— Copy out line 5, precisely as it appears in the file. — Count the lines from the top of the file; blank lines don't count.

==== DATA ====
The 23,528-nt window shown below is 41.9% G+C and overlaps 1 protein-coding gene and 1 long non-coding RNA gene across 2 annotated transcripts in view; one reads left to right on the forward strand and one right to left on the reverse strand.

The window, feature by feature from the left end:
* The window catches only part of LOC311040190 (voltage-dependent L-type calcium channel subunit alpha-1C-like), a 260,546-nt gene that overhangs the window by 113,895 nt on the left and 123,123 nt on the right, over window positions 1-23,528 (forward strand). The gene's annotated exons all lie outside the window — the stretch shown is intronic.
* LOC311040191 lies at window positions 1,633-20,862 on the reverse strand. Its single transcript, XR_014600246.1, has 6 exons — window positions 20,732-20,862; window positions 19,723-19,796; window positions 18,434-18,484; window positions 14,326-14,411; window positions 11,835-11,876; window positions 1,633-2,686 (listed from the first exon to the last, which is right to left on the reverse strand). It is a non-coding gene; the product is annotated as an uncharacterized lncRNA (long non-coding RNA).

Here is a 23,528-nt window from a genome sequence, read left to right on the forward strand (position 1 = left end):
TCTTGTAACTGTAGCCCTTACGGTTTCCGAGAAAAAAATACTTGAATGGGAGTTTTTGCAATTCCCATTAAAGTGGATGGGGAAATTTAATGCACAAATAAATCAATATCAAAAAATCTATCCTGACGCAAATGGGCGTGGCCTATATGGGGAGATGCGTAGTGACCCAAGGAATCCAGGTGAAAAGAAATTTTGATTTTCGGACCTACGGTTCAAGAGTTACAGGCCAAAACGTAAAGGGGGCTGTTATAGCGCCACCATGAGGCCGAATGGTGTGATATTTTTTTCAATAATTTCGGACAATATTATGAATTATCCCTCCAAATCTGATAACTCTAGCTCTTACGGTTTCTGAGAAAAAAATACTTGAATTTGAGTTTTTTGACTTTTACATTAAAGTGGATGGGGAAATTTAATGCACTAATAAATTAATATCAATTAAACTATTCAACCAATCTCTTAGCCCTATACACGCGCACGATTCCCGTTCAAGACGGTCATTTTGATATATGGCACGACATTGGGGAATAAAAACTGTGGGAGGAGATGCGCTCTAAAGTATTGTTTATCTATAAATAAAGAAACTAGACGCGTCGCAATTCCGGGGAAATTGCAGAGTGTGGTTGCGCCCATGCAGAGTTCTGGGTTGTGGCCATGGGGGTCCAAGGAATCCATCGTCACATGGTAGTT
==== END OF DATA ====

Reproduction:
Here is a 23,528-nt window from a genome sequence, read left to right on the forward strand (position 1 = left end):